Monday, June 13, 2011

Summer Mode

The days are very long. Sunday afternoon headed west, June survey for dead birds on the outer coast. It's the season of 'June gloom, Juneuary, or tomato hell... whatever' as Cliff Mass writes, and I love it. Even when it's sunny inland, the marine layer keeps the oceanside gray, but by mid-afternoon on Sunday it was raining all over.

Cloudy, south end of the beach at Rialto Jetty, June 12, 2011 (Click for larger image.)
Rain, looking north from near Ellen Creek, Rialto Beach, June 12, 2011 (Click for larger image.)

Unofficial report for COASST: no dead birds, lots of other beach matters to report: There was a deer on the beach, only the second time I've seen one there; by the time I'd whipped the camera out from under the poncho, he was walking away towards the drift. Ellen Creek was in summer mode, not running across the beach but just seeping out through the berm. Two black oystercatchers were on the sand, then flew to a rock (we don't usually have any shore birds at all at Rialto). The sea was very flat. Flights of pelicans out at sea. Some sea stars & bryozoans in the wrack, but mostly various kinds of kelp.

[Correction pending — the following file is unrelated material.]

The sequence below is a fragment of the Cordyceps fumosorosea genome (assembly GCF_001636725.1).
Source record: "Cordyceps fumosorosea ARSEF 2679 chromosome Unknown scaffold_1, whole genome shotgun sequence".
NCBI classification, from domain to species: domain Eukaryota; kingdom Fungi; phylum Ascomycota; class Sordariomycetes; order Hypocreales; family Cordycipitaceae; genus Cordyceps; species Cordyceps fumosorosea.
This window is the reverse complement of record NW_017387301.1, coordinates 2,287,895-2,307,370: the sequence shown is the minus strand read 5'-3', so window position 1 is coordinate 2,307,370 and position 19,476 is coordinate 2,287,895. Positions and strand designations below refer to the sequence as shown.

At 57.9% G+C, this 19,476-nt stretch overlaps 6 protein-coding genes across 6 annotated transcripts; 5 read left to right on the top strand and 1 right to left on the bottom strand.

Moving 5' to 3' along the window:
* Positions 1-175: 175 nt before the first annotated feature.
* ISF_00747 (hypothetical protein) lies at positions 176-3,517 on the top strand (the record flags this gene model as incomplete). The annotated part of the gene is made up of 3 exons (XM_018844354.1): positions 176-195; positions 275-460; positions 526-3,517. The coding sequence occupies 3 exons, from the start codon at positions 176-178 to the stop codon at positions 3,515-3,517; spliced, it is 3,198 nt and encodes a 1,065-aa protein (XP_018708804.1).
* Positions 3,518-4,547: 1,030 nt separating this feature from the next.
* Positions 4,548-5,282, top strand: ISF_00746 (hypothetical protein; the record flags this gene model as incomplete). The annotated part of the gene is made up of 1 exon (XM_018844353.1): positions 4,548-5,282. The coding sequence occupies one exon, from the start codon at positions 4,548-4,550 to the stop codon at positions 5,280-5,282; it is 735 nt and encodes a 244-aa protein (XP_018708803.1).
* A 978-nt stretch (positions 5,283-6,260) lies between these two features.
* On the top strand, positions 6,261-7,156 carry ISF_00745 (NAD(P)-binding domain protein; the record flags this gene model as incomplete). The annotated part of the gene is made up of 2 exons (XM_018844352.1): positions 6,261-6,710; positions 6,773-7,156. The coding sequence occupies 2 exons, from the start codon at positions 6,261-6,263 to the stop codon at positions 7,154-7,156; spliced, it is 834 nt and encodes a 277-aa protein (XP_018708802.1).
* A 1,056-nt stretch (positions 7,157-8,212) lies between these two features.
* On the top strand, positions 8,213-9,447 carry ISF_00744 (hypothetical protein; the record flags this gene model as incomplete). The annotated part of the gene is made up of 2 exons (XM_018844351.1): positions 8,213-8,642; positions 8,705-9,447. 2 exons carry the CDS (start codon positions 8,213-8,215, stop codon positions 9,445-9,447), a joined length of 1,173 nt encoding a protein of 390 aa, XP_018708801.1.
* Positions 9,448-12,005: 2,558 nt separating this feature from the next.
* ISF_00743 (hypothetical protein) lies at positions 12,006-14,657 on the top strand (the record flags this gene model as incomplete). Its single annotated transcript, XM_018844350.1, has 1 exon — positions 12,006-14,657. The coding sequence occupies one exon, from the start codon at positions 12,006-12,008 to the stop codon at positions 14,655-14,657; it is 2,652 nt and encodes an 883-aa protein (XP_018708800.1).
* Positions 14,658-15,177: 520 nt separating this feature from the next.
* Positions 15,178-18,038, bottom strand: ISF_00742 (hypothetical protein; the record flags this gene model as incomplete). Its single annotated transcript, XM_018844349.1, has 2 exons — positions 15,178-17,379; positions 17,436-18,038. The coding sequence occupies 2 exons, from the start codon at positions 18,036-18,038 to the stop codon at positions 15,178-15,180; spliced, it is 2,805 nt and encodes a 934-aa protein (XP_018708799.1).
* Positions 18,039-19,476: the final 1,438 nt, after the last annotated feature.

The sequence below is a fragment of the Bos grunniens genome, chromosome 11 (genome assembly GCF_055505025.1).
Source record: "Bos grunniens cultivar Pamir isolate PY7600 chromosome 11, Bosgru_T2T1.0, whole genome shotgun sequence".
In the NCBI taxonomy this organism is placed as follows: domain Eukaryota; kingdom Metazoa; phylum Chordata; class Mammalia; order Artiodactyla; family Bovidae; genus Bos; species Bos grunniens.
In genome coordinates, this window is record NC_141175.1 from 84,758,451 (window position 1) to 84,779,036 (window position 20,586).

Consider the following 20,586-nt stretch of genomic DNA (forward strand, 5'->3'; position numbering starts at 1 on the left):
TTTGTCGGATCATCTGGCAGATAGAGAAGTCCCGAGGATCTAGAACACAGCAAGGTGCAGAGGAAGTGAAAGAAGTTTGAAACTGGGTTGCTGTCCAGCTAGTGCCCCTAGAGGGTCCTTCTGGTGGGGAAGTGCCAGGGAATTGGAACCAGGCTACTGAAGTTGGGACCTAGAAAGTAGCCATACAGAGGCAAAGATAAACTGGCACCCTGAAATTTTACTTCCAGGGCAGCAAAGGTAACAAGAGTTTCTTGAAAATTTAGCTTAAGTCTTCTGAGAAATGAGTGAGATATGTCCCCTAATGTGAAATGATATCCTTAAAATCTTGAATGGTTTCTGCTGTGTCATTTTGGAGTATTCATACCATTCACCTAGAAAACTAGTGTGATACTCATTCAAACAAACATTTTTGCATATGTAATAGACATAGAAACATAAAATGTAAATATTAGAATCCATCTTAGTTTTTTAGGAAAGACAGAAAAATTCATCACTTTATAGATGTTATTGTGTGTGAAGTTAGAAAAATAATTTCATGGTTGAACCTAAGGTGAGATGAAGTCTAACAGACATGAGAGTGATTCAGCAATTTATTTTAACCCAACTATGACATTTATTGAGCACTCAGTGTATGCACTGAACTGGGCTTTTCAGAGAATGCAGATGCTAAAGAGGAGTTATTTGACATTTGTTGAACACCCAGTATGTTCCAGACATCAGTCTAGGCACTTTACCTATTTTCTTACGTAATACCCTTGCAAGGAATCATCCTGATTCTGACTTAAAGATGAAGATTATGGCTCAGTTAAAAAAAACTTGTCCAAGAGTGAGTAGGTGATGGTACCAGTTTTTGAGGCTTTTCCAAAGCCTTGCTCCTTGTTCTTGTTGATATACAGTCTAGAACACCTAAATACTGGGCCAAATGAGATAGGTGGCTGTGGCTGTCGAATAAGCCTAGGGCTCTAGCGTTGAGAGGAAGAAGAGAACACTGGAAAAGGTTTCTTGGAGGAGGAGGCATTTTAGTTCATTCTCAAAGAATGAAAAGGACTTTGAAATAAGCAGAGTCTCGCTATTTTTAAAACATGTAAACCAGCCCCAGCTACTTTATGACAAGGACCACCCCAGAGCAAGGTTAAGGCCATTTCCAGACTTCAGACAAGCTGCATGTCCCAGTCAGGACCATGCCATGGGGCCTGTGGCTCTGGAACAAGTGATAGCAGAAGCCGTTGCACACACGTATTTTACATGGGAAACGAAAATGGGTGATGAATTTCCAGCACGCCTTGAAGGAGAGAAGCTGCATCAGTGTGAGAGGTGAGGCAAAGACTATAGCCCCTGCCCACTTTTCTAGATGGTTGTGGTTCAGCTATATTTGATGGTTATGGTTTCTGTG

Deer on the Beach (Click for larger image.)
Black oystercatcher (Click for wider view.)

What appeared at first to be a piece of log shaped like a seal was in fact a dead marine mammal. I'll confer with my Olympic Coast National Marine Sanctuary mentor tomorrow because— as is often the case when left on my own with a dead creature and a data sheet— I couldn't identify it even though it should be obvious. It was way too small for a sea lion, but it had ear flaps so it couldn't be a harbor seal. I had to leave blank the ID fields at the top of the Marine Mammal Stranding Report.

The bryozoan (moss animal) Flustrella (appearances notwithstanding, a colonial animal) (Click for larger image.)
Wrack. Ellen Creek beach segment, Rialto Beach (Click for larger image.)

Windshield wipers all the way home. :-)

PS Lovely interactive graphic about summer and winter beach profiles, part of a very instructive website from the Coastal Morphology Group, Scripps Institution of Oceanography.

1 comment:

robin andrea said...

The only time I ever saw Oystercatchers and deer at the beach was in Port Townsend. A very cool sight.

I hope you'll update the blog with info on that marine mammal. I'd love to know what it was. Roger and I did a marine mammal rescue training in PT. Turns out, we mostly were sent out to ID dead animals.